Reflections of an African American Sista’s visit with her South African Family and Community – Part II

turkish masjid in midrand south africa

By Sia Safiyyah Muhammad


It’s been four years since my last journey to South Africa.  I look at it as a journey instead of a trip, because it’s more than leisure..., it's an experience.  I had to adjust to the differences upon arriving in the country six hours ahead of Eastern Standard Time.

Also, the country of South Africa operates on a British system, so the steering wheel and driving is on the opposite side. While we are experiencing autumn n America, they are enjoying the warmth and beauty of spring. The official language is British English, so you hear words like “boot” for a automobile trunk, “pocket” for glove compartment and “pram” for stroller.

Many native African Muslims eat together from one main dish with their hands, which fosters togetherness and communal conversation.  The extremes of beauty and poverty still overwhelm the untrained eye.

Though British English is the most widely spoken common language, the beautiful native languages of Zulu, Xhosa and Tswana are spoken throughout the communities. The warm hospitality and daily conversations include “hello, how are you; how’s your family” – all woven into their culture.

When I visited people’s homes not more than 10 minutes went by before I was offered a refreshment of water, juice, tea and biscuits (English tea cookies).  And when I am leaving. It is often said, “You must greet your family.”

The Muslims in the community gather at least once a week, sometimes on Friday for Thikrul-Jum’uah or remembering Allah and Prophet Muhammed; a short lecture/class; nasheeds (Islamic songs remembering Allah and Prophet Muhammed) and sharing a meal.

One of the highlights of this journey was the aqiqah (baby naming ceremony) of Muhammad and Ruqayyah's new addition – Fatimatuz-Zahrah –where family and community people visited their home to bless the family through prayer, a feast, gifts and celebration.

There are uniquely beautiful sights that are breath taking sunrises and sunsets, trees, plants, flowers and songs of birds indigenous to South Africa. Many of the people drive automobiles, as we do, however, many others walk or ride vans called taxis.

Many of the children in the neighborhood travel to school by vans called transports.  Often the children are happy and love to be with each other.  Many of the girls, teens and women wear their hair in beautiful styles as braids, cornrows, and intricate loc designs.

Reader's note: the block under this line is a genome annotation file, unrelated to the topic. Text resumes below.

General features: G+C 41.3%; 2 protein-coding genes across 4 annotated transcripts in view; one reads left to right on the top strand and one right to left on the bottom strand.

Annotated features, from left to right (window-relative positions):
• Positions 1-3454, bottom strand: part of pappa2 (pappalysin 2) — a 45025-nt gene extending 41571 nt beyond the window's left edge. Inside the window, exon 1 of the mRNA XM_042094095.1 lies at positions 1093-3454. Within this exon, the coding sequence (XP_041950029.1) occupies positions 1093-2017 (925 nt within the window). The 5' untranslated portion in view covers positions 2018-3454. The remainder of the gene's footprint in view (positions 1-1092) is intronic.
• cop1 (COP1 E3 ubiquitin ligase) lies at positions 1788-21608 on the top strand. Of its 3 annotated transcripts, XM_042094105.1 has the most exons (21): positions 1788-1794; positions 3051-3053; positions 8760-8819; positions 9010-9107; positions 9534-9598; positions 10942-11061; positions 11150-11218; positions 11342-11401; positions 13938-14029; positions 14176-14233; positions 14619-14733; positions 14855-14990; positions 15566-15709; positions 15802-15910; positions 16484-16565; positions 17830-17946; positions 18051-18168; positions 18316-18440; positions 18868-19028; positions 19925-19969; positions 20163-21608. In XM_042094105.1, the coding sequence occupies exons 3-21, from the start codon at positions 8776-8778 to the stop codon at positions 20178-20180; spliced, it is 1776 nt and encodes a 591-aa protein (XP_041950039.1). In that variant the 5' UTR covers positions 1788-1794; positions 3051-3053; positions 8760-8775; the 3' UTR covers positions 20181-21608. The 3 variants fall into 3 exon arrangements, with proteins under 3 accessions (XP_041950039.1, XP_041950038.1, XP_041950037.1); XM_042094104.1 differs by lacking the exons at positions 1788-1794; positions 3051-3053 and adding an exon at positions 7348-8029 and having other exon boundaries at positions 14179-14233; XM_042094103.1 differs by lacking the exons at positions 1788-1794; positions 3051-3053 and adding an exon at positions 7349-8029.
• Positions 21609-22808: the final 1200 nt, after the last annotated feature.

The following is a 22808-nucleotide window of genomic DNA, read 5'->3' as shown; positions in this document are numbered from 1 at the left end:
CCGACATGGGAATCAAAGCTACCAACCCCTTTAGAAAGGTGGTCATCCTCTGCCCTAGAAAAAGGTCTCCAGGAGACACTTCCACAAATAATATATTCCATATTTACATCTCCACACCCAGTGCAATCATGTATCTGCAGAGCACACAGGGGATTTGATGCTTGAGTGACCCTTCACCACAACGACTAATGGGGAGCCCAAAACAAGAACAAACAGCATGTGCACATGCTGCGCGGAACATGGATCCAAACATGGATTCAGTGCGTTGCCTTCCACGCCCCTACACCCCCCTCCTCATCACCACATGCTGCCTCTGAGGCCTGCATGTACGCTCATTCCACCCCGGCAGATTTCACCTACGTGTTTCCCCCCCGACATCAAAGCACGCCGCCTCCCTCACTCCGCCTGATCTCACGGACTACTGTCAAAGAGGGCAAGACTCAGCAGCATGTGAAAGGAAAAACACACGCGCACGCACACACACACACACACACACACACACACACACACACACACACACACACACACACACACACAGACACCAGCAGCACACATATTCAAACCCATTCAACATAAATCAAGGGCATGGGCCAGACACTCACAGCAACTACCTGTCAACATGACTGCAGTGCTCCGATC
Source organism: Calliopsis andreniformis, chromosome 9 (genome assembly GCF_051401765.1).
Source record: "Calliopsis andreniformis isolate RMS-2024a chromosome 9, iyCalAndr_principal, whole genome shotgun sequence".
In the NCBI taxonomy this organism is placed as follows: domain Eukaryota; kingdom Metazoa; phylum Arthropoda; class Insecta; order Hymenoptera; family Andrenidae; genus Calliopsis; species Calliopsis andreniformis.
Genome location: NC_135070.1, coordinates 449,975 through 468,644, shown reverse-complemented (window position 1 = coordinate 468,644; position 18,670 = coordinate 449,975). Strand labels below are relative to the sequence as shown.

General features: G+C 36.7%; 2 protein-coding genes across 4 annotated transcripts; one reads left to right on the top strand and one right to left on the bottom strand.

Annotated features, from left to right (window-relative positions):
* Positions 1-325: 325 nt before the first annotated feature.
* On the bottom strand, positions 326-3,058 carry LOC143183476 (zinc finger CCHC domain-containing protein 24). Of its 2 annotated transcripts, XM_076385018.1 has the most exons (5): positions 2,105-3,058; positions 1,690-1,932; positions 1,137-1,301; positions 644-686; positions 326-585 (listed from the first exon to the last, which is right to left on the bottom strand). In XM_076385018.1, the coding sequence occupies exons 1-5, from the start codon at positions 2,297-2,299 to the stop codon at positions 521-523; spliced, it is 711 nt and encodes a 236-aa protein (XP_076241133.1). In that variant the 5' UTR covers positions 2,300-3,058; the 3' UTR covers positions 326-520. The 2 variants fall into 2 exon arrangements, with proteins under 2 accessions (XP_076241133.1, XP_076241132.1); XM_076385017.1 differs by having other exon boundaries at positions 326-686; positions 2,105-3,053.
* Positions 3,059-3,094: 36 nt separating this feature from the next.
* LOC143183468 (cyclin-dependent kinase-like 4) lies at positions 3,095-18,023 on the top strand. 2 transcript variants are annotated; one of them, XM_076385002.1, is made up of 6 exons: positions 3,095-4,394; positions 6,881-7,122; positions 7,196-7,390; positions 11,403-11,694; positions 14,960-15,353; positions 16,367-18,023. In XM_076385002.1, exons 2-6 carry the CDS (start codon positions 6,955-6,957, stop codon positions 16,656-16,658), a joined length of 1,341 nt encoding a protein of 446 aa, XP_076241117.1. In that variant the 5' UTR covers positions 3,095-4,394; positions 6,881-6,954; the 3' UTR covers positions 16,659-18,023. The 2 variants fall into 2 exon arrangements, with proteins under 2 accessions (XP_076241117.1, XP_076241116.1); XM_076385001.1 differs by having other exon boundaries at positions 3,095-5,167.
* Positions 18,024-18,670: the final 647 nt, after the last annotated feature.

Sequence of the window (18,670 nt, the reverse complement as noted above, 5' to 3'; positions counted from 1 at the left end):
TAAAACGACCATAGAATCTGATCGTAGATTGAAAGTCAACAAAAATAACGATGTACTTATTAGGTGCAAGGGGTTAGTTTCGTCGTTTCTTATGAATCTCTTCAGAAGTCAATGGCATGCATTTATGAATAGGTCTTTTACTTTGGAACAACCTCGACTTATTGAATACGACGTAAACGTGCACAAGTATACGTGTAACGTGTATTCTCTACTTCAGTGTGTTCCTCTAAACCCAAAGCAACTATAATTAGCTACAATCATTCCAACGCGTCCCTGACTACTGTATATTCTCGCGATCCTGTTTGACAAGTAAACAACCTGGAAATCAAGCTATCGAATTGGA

Many neighborhoods have a small businesses, usually in/near residents‘ homes, as barber/beauty shops, convenience stores called a “tuck shops,” or work as a tailor/seamstress.

Though the housing development companies are usually owned by Europeans, the building is often done by the native South African men.  This leads me to the not-so-pleasant side of things.  Though my sister is blessed to live in a comfortable situation, there are so many thousands of people who are literally living from “hand to mouth” or less.

There is approximately 30 percent unemployment among the native South Africans.  Though Apartheid ended in the 1990s, many people live in such substandard conditions – makeshift dwellings of corrugated metal and cardboard.

Homes are literally packed together side by side like sardines in a can.  Heavy rains and flooding can literally wash away homes.   Sewage backups are often a problem.  Though many of the townships (city ghettos) have small brick houses with electricity, they often deal with issues as crime and especially theft, shiftlessness, and immorality-all commonplace for ghettos of any country.

The worth of the rand (their dollar) is 10 to one.  For example, I got my hair braided for $10 U.S., which is equivalent to 100 rand (which would cost at least $60 in the U.S.).

The daily diet of the average person includes white flour products, sodas, sweets and meat, making the average diet very unhealthy.  The country is considered a democracy (celebrating their 20th anniversary next year), however, it literally has a long way to go to experience economic justice for all who aim for it.

The light of the Muslims in the community I've come to know and love; it is a real love, with honor and respect for G-d's Way.


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